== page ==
Researchers develop technique for optical imaging of lysosome

Cell is the basic unit of life and it has several organelles that help it with many functions. Lysosome, present in animal cells, plays an important role in cellular processes and it is one of the tiniest cell organelles. Understanding the functional modalities of lysosome in live conditions is a challenging task even with the availability of high-end imaging techniques due to its very small size down to 50-500 nanometers (nm). Researchers from the Indian Institute of Technology Mandi (IIT Mandi) have designed gold nanoclusters as an efficient fluorescent nanoprobe for lysosome imaging.

The research team took up the image of the real size of lysosomes using a super-resolution microscopic imaging technique. The major challenge in super-resolution microscopic imaging is to get an efficient fluorescent probe, which at the same time with its intrinsic optical properties, can image the organelle to its real subnanometer size and also does not damage the cellular structure by posing any toxic effect.

Dr Chayan Nandi (in the middle) with his team

The gold nanoclusters, because of its exciting photoluminescence properties, easy renal clearance from the body, and nontoxic nature, have tremendous biomedical applications. It has been used as a biomarker also.  “Unfortunately, gold nanoclusters have never been explored for super-resolution microscopic imaging, we are the first to report its applicability as a fluorescent probe for single-molecule localization-based microscopic technique”, says Dr. Chayan Nandi, Associate Professor, School of Basic Sciences, IIT Mandi. “Because of its extremely small size, intrinsic fluorescence properties suitable for super-resolution microscopic imaging and the non-toxic nature, the gold nanocluster could be universally used for high-end optical imaging”, he added.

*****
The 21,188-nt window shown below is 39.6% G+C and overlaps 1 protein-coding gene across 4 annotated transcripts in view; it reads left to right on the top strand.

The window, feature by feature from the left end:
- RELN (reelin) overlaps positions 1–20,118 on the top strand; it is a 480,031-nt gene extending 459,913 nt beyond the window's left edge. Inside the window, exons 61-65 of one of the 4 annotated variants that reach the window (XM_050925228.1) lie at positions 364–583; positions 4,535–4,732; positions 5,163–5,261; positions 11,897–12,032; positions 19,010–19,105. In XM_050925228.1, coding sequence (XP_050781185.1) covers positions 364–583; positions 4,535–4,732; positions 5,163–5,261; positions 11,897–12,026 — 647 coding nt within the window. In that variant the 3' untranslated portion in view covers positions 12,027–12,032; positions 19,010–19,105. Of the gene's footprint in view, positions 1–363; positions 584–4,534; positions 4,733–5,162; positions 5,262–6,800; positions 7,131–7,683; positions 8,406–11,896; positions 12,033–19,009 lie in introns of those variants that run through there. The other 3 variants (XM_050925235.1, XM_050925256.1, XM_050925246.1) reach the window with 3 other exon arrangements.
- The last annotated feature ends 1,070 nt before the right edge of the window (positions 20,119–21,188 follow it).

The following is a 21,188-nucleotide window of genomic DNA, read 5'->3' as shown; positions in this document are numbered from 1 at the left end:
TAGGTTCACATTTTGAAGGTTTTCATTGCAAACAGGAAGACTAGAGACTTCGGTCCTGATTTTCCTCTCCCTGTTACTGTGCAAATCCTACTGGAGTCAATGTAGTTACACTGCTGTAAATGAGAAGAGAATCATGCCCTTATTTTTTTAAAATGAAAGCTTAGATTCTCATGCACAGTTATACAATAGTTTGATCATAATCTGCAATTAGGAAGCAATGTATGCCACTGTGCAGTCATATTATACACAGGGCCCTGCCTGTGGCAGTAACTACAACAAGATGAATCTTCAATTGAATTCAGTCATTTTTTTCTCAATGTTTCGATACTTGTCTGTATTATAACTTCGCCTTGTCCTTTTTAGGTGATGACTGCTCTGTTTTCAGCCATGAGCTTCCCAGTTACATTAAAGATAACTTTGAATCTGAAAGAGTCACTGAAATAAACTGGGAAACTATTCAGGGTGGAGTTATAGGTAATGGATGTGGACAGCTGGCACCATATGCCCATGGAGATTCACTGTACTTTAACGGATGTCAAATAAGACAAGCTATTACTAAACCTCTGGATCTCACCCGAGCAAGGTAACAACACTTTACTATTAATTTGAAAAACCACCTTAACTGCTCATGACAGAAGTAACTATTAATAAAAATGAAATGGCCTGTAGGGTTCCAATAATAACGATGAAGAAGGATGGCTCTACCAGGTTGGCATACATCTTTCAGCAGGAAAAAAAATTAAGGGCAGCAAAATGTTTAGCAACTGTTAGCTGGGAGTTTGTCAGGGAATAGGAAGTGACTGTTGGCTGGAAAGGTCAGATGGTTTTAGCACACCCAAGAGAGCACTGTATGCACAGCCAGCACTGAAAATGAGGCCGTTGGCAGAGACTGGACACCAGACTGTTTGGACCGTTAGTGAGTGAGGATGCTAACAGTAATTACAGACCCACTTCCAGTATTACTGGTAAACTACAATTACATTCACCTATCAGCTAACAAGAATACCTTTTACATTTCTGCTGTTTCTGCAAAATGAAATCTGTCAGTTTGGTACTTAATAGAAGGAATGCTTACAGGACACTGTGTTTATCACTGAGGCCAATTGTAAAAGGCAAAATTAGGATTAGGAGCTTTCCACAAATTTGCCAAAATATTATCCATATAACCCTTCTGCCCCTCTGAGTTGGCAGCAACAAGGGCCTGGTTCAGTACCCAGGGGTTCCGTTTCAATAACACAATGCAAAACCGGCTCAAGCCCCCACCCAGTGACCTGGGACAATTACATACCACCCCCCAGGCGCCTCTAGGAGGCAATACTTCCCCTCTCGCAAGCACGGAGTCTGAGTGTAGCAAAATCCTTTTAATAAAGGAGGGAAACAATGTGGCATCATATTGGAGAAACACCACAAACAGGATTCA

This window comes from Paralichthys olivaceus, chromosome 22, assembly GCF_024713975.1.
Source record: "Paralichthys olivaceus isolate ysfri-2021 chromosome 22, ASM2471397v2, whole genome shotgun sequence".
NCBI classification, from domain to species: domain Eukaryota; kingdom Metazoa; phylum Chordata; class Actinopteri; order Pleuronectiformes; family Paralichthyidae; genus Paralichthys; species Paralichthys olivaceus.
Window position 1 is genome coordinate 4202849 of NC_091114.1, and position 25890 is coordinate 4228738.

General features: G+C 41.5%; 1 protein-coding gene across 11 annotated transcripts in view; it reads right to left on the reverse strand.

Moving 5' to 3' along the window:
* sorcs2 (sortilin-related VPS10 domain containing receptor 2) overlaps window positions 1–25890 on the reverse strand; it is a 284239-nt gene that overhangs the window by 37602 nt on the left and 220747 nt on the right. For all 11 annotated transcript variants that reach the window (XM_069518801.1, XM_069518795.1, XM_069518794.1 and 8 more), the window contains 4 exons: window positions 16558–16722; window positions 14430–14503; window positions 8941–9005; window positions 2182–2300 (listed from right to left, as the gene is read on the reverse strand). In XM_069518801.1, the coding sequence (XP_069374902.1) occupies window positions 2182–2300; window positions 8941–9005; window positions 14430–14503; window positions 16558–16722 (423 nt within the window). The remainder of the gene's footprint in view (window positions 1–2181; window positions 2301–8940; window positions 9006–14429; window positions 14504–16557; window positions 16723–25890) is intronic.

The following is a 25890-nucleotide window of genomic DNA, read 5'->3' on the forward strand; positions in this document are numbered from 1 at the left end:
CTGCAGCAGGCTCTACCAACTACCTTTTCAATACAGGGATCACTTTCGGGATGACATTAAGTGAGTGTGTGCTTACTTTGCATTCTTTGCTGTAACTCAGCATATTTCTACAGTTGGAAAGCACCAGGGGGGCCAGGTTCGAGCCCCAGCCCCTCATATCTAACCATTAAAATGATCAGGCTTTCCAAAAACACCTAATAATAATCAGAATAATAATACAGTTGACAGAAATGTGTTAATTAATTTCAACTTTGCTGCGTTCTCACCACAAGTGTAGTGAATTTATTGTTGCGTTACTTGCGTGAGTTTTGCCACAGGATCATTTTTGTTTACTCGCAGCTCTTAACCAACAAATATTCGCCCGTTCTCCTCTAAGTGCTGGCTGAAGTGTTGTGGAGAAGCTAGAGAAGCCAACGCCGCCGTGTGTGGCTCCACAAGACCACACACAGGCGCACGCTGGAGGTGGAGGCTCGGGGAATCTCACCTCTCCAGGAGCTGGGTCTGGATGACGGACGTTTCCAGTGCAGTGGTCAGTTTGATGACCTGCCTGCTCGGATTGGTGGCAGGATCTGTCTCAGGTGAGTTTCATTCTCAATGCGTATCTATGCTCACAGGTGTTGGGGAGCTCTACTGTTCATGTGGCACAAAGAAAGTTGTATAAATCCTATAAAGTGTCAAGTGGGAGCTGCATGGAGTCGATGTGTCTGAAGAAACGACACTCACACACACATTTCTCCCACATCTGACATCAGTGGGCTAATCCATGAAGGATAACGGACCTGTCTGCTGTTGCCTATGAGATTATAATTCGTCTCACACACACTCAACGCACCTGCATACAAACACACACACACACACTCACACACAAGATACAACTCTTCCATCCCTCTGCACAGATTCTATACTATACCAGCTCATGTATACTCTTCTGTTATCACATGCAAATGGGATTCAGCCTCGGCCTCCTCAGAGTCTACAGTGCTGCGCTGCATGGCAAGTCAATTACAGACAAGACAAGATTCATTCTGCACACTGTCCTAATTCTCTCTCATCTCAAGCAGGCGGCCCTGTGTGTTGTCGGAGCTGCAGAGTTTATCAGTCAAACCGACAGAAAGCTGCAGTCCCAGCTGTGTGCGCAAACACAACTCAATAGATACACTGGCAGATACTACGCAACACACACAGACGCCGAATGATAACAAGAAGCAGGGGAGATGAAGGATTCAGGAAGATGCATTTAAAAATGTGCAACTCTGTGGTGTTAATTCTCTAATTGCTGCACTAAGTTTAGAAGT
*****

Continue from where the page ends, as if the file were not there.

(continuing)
In this work, the researchers have designed a bovine serum albumin protein conjugated red emissive gold nanoclusters as an efficient fluorescent nanoprobe for lysosome imaging. With this approach, the diameter of the lysosome is obtained as 59 nm, which is very close to the original diameter of the smallest lysosome in HeLa cells. HeLa is the oldest and most commonly used immortal cervical cancer cell line. They have been instrumental in studying human diseases, especially cancer.

The next step of this research is to make these gold nanoclusters as a universal probe for other multimodal and correlative bio imaging techniques. “Owing to its high electronic contrast, the developed nanoclusters, along with the use in super resolution optical microscopy, could also be used as a probe for transmission and scanning electron microscope in a correlative manner and thus will unveil a huge number of unresolved biological problems in live cell condition,” says Dr. Nandi.

The research team includes Dr Chayan Nandi, Dr Amit Jaiswal, Aditya Yadav, Navneet C. Verma,  Chethana Rao and Pushpendra M. Mishra. The results of their work have been published in the Journal of Physical Chemistry Letters. (India Science Wire)